GINGRICH: But that's a totally different issue and that didn't come up at all. And, frankly, Medicare is so important to so many people that you do have to look at it and you have to ask: can we modernize it and improve it in a way that people will be comfortable with and that they will like. I think the answer is yes, we can. I think we can give seniors many more choices.

I also believe and I've talked to people at IBM and at American Express and at Visa, I think we could literally save $70 billion to $120 billion a year by having a dramatically more effective method of managing Medicare and Medicaid, because we are paying the crooks literally that amount.

We wrote a book two years ago called stop paying the crooks. And it's amazing how much money your government wastes that ought to go to doctors or ought to be saved, but it sure shouldn't be going to professional crooks.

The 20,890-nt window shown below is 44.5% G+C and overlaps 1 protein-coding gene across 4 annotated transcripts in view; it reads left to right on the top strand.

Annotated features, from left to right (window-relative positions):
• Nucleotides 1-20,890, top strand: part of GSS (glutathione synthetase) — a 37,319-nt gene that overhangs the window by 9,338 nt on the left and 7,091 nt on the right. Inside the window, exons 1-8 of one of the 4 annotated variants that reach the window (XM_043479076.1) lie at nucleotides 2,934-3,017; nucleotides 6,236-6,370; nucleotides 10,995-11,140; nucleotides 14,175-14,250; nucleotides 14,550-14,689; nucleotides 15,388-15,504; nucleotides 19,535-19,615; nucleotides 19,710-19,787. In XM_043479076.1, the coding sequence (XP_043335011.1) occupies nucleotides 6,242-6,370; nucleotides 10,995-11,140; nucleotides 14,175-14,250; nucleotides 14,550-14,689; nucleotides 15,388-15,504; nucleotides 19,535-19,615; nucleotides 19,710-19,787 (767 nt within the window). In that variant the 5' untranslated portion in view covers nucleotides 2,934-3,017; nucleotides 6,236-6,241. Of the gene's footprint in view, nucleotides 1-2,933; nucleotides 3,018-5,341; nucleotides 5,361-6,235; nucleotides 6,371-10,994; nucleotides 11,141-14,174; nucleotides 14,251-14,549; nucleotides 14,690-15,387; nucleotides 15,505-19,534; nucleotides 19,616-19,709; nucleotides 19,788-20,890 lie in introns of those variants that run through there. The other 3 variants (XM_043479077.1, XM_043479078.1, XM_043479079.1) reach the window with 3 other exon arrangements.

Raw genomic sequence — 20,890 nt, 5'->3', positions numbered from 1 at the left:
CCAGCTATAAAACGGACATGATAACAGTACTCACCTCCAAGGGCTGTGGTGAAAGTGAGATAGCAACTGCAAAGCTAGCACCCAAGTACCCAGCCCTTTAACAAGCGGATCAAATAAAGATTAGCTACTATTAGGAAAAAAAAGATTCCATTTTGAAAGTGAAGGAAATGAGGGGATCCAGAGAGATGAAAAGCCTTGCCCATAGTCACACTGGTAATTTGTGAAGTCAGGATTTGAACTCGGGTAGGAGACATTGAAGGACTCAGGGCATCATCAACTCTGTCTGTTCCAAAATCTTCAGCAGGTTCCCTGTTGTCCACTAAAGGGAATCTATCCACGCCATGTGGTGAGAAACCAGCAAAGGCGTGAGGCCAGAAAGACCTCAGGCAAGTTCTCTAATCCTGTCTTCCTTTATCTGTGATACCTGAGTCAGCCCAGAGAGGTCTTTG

VAN SUSTEREN: So, to understand, the discussion, I mean, right now, is basically that it is something we're going to run out of money for? Not that it's necessarily a program that people don't like right now, but we're going to run out of money.

OK. All right. Now -- all right -- now, we handled the Paul Ryan problem. So, I mean, you put that aside. You've done at apology. He's a good Midwestern guy, so I'm sure he's accepted it.

Then you wake up to "The Wall Street Journal" and they hit you pretty hard today. And they said, "Gingrich to House GOP: Drop Dead." And they -- it's really blistering editorial. I know, it's -- you know, one day in a long campaign, but it ends with Mr. Gingrich speaks loudly, which brings some hard choices: who is the radical and who is the real leader? So, now, how do you recover from this?